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QuoteOriginally posted by gump Quote
If I was a customer this would be important. You with experience probably hear, "I could do that," or "you take better pictures," from the person's spouse. I think this is related to subject rather than technical details most do not recognize. What would catch my eye is a subject I have little hope of photographing, exotic animals in natural habitat, landscapes that are beyond my physical ability to visit.
The "I/you could do that comment" is so often heard. Next popular comments are the probing about how it's actually done. I tend to deflect the gear conversations, preferring to stay gear neutral, so most questions from customers on this topic end up at a dead end for them - it's not that I'm being unhelpful, it's just most gear can do what is required, the extra is what those customers are prepared to pay for.

Interesting what you would buy. In my experience, exotic doesn't work too well. Buyers do, however, like a story behind a photo and if you can find a common point of interest then success is easier. This makes the local scene much more popular - it does help that all my shots are around dawn, so I suppose this makes it nearly impossible for most folk
03-15-2019, 11:14 AM   #11
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Typical art fair conversations:

Customer: "Oooo, that's pretty. (To Friend): Do you think it will go with my guest room decor?"
Friend: "Well, you did just buy that pink sofa, maybe that 'blue' picture over there."
Customer: (To disinterested spouse who is really annoyed he's missing the Big Game) "Honey, what do you think?"
Spouse: "Hmmmph."
Customer: "Oh look Honey!", as she points to another booth and leaves with party in tow.

Customer: "How did you do that?"

Customer "How long did it take?"

Customer "My child/spouse/friend/aunt/dog can do that."


Not uncommon conversations:

Customer: "Will you give me a discount?" (Almost invariably asked by new customers. Repeat customers don't ask this
question unless you previously answered "Yes".)

Customer: "Is this a picture?" or "Can I hang this on the wall?" or "What's it made of?" or some other inexplicably inane
question.


Rare conversations:

Customer: "I love it! A bargain, here's my money!"
03-15-2019, 11:16 AM   #12
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QuoteOriginally posted by BarryE Quote
it does help that all my shots are around dawn, so I suppose this makes it nearly impossible for most folk
You're the other one! Just stay out of my viewfinder Oh yeah, exotic merely means animals that I haven't seen.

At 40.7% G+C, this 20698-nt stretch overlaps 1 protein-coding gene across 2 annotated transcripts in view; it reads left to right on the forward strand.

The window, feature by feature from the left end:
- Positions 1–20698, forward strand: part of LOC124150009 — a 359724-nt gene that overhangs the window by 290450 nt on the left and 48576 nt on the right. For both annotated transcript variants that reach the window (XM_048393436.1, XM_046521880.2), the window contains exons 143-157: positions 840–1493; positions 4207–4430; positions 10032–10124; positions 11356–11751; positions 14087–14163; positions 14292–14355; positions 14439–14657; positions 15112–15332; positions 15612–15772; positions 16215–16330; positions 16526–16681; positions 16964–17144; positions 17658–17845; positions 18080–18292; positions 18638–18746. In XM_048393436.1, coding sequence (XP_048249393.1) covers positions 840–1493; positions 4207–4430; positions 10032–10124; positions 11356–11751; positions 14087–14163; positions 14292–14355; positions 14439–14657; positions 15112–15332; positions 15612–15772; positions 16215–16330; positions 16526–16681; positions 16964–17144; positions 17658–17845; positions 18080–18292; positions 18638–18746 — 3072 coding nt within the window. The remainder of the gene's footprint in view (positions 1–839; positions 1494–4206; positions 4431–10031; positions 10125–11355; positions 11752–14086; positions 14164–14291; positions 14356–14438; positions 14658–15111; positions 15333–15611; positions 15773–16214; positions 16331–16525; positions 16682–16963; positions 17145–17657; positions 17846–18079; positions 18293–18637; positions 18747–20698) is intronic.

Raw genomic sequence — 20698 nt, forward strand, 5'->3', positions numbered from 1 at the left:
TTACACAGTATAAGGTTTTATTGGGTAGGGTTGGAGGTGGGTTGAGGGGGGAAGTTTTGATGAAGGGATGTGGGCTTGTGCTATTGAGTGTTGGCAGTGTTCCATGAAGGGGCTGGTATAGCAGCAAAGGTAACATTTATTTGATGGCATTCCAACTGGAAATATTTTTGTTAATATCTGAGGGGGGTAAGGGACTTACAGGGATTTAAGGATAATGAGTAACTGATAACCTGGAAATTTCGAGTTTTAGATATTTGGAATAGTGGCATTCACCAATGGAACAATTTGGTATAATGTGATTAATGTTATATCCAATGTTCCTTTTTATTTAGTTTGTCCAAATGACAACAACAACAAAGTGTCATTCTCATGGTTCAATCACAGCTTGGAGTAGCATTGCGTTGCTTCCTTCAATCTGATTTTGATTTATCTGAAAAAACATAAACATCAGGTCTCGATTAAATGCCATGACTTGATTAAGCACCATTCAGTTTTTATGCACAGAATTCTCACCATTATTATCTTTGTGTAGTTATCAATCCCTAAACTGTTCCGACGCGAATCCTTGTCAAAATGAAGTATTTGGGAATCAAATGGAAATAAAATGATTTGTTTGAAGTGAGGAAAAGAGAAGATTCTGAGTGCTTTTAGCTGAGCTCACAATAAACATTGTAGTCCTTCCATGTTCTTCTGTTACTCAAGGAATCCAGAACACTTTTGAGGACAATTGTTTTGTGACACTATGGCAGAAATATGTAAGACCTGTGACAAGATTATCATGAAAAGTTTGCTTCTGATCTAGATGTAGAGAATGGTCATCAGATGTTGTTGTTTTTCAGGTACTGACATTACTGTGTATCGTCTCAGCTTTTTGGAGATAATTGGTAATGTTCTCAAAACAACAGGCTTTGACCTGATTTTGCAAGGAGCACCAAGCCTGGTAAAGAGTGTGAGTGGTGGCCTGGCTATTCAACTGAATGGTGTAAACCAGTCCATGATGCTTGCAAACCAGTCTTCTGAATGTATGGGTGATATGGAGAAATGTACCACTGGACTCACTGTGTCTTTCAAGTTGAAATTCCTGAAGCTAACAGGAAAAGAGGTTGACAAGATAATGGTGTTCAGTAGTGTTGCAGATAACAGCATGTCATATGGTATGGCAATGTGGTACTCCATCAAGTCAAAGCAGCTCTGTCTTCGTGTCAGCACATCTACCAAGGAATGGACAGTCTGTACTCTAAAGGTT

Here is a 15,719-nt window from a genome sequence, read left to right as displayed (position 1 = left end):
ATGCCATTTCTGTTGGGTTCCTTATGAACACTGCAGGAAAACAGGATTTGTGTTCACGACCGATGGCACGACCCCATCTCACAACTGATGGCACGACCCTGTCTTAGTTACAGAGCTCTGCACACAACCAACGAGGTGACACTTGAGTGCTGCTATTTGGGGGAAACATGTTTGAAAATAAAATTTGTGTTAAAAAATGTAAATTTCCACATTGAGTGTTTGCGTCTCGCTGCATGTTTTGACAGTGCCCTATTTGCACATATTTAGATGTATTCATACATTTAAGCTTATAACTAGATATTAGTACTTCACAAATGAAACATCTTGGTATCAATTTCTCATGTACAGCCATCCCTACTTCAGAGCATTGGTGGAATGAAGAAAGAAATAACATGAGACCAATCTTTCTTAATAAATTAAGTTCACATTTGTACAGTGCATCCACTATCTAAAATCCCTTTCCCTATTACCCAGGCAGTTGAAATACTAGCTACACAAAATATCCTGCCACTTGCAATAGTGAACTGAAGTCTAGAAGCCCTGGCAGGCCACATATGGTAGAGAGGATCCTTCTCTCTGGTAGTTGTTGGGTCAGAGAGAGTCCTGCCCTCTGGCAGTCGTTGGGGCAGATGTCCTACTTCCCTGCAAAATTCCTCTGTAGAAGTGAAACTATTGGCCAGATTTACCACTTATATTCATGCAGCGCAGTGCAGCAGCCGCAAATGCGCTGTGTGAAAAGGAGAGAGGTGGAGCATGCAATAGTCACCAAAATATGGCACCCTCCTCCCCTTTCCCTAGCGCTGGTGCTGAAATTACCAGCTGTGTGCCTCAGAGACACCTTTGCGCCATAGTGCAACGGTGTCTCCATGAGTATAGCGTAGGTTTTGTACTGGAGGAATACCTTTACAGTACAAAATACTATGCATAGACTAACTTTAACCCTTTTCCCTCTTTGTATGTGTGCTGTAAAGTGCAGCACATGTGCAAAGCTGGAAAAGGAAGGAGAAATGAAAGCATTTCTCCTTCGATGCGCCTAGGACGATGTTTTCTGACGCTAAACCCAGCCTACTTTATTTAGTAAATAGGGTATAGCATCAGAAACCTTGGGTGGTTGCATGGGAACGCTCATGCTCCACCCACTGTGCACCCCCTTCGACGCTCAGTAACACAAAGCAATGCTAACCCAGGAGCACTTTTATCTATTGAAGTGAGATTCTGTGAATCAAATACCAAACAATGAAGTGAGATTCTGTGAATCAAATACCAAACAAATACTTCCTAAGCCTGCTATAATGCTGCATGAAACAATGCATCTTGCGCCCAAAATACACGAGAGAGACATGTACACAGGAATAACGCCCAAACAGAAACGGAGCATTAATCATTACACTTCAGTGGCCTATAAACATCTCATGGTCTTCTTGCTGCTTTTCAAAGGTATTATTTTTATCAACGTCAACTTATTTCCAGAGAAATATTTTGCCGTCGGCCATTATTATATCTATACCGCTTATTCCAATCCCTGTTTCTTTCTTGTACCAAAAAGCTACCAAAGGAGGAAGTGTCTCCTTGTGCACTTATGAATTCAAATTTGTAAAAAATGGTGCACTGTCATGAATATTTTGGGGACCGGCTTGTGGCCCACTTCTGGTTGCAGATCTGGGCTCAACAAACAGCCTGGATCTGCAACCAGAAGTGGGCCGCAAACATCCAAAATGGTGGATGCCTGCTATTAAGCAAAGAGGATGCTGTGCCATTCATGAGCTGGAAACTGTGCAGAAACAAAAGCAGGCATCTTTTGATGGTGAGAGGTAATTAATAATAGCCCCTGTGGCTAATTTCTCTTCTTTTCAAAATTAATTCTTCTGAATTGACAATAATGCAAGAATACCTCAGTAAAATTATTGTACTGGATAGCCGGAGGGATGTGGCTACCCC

03-15-2019, 11:39 AM   #13
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QuoteOriginally posted by tvdtvdtvd Quote
Typical art fair conversations:

Customer: "Oooo, that's pretty. (To Friend): Do you think it will go with my guest room decor?"
Friend: "Well, you did just buy that pink sofa, maybe that 'blue' picture over there."
Customer: (To disinterested spouse who is really annoyed he's missing the Big Game) "Honey, what do you think?"
Spouse: "Hmmmph."
Customer: "Oh look Honey!", as she points to another booth and leaves with party in tow.

Customer: "How did you do that?"

Customer "How long did it take?"

Customer "My child/spouse/friend/aunt/dog can do that."


Not uncommon conversations:

Customer: "Will you give me a discount?" (Almost invariably asked by new customers. Repeat customers don't ask this
question unless you previously answered "Yes".)

Customer: "Is this a picture?" or "Can I hang this on the wall?" or "What's it made of?" or some other inexplicably inane
question.


Rare conversations:

Customer: "I love it! A bargain, here's my money!"
Yes potential customer's decor is frequently a problem.

You missed the "I love/like the photo, but I just don't have space on my walls". Early in the show day I am most professional in my response, later in the day I feel like saying, "well just junk the picture of the ancient dog/granny/holiday and buy something you actually like, or move house", but I don't - just !
03-15-2019, 11:47 AM   #14
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QuoteOriginally posted by BarryE Quote
"I love/like the photo, but I just don't have space on my walls"
Which "show" did I see your stuff?
03-15-2019, 12:16 PM   #15
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The ones I love are the guys that pull out their phone and spend 20 minutes showing you that they can take great pictures too. I had one guy who actually came to my booth all three days and totally monopolized my time showing me pictures on the back screen of his Sony P&S. I finally got rude and told him I had to help customers.

I agree content is critical. If you have pictures of flowers or really anything that anyone could take (or think they could take) they are not going to sell. If they look at it and their jaw drops, then OK you have chance. Sunrise, sunset, unusual weather, astro-photography, places that are hard or impossible to get to will sell. I also do quite well with iconic tourist shots that really anyone could take but they would rather buy. One of my best sellers has consistently been a rather mundane 'brochure' shot of Multonomah Falls. Which has been photographed 125 million times at least. But it sells consistently. The image has to resonate with the buyer. I have a nice picture of a horse herd and I cannot tell you how many times it has sold because the buyer thought it reminded them of a horse they used to own.